Let me get back to HR for a moment. The role of a human resources professional at a company can be difficult. You have to be an advocate for the company and the employee. This can be difficult at times and requires a level head, complete confidentiality and honesty. Just because someone’s title says “HR”, does not mean that employees will feel open to talking. Relationships have to be grown and fostered. Sitting in an office all day, or staying within the same group only seeks to distance any potential relationship between HR and the other employees. Companies are changing from what they were 20 years ago. HR is not just about payroll, worker’s comp and benefits. It is about creating and enhancing the workplace environment to make it a place people want to come to.

And managers are as responsible for their employees happiness as the CEO and HR. A manager who plays favorites, is unavailable or confrontational is doomed to have a miserable team. Managers who promote team work (collaborating), who take steps to grow their people, who put on impromptu events for their team are very likely to succeed in having a motivated and excited team.

Back to my original rant. It is easy to have fun. It doesn’t require plane tickets or iPods, or amazon gift certificates, although those are nice perks. Contests are always a great way to bring people together. Prizes can be anything from a half day, to a full day off, a really cool award/plaque, a special parking space, small gift certificates, or anything else. Potlucks can be a great way to gather everyone. Some people love to cook, and most people love free food!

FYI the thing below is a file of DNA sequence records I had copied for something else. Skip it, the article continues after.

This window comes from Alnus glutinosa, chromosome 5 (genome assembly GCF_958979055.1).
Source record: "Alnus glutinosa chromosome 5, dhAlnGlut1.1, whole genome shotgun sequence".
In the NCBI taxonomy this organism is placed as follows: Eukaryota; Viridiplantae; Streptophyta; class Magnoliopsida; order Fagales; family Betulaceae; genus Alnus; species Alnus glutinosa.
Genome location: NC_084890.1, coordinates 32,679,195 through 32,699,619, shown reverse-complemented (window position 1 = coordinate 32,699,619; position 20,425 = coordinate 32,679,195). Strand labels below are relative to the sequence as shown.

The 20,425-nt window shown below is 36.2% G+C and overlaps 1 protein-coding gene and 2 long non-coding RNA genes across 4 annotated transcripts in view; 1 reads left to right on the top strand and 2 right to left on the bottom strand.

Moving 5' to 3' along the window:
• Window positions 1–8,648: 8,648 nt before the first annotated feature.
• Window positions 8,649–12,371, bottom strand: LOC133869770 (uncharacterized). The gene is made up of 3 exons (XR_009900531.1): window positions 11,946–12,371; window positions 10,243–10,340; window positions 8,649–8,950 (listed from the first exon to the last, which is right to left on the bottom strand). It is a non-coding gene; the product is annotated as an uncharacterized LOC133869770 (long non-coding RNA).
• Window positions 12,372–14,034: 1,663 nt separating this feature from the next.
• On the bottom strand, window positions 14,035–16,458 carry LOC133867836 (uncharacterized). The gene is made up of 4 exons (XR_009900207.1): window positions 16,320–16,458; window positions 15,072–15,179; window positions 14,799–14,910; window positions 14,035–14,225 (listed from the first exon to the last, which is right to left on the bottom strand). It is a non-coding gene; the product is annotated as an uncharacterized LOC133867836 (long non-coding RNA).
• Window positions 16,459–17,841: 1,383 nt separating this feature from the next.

It requires saying- “Hey, I know you work hard, so let’s have a lunch so I can say ‘thanks’“. It can be as easy as having the CEO/President take one lunch (just one) a quarter that she/he spends at the office, talking with any and all employees. As inexpensive as 10 boxes of pizza in the conference room. A time where anyone from the receptionist to the mail room clerk to the QA manager can come in and chat. This says “I care, I see you, and I hear you“.

Think about how much it costs in time and lost productivity to replace someone, then ask yourself how much these events really cost the company. I’ll bet the answer is “not much”.

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Comments

2 Responses to “On Employee Morale (with a Guest Host)”

  1. Ken Ramey on December 16th, 2006 11:25 am

    Employee morale is a direct result of the interaction bewteen the employee and their direct supervisor or manager. This is where all of the problems within organizations can be traced. There is a good book out on the subject “160 Degrees of Deviation” by J. Alexander. He writes about how midlevel managers often “deviate” from and therefore negate the good intentions of the corporation. Worth a read!

  2. » Employee Morale and Marketing Melina Murray on January 29th, 2008 3:25 pm

    [...] delved into the world of blogging, I made a guest post on Mike Murray’ blog Episteme, titled On Employee Morale. I remembered it recently and want to bring it back to the forefront as the topic is still so [...]